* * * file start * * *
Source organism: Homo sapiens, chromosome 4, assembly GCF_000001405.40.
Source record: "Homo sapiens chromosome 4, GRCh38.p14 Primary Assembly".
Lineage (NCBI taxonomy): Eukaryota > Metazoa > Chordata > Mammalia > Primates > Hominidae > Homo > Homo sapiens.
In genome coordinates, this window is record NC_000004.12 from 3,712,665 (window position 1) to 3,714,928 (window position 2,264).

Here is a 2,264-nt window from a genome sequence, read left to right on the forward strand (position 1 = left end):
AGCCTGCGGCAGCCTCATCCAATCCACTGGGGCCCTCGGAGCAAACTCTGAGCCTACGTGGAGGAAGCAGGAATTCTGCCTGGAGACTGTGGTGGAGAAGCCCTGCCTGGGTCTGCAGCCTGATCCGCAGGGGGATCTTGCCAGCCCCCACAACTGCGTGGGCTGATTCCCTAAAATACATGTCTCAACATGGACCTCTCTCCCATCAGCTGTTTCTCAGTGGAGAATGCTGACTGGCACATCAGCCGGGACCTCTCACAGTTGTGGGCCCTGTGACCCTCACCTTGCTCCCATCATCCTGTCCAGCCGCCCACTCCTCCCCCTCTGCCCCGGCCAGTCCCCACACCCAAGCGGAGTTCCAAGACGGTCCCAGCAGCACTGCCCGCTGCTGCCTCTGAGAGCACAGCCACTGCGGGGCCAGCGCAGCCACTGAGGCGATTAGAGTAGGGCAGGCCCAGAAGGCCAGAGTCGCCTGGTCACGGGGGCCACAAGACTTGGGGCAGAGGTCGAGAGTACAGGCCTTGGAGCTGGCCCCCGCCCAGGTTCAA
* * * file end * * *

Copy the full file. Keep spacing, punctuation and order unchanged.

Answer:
Source organism: Homo sapiens, chromosome 4, assembly GCF_000001405.40.
Source record: "Homo sapiens chromosome 4, GRCh38.p14 Primary Assembly".
Lineage (NCBI taxonomy): Eukaryota > Metazoa > Chordata > Mammalia > Primates > Hominidae > Homo > Homo sapiens.
In genome coordinates, this window is record NC_000004.12 from 3,712,665 (window position 1) to 3,714,928 (window position 2,264).

Here is a 2,264-nt window from a genome sequence, read left to right on the forward strand (position 1 = left end):
AGCCTGCGGCAGCCTCATCCAATCCACTGGGGCCCTCGGAGCAAACTCTGAGCCTACGTGGAGGAAGCAGGAATTCTGCCTGGAGACTGTGGTGGAGAAGCCCTGCCTGGGTCTGCAGCCTGATCCGCAGGGGGATCTTGCCAGCCCCCACAACTGCGTGGGCTGATTCCCTAAAATACATGTCTCAACATGGACCTCTCTCCCATCAGCTGTTTCTCAGTGGAGAATGCTGACTGGCACATCAGCCGGGACCTCTCACAGTTGTGGGCCCTGTGACCCTCACCTTGCTCCCATCATCCTGTCCAGCCGCCCACTCCTCCCCCTCTGCCCCGGCCAGTCCCCACACCCAAGCGGAGTTCCAAGACGGTCCCAGCAGCACTGCCCGCTGCTGCCTCTGAGAGCACAGCCACTGCGGGGCCAGCGCAGCCACTGAGGCGATTAGAGTAGGGCAGGCCCAGAAGGCCAGAGTCGCCTGGTCACGGGGGCCACAAGACTTGGGGCAGAGGTCGAGAGTACAGGCCTTGGAGCTGGCCCCCGCCCAGGTTCAA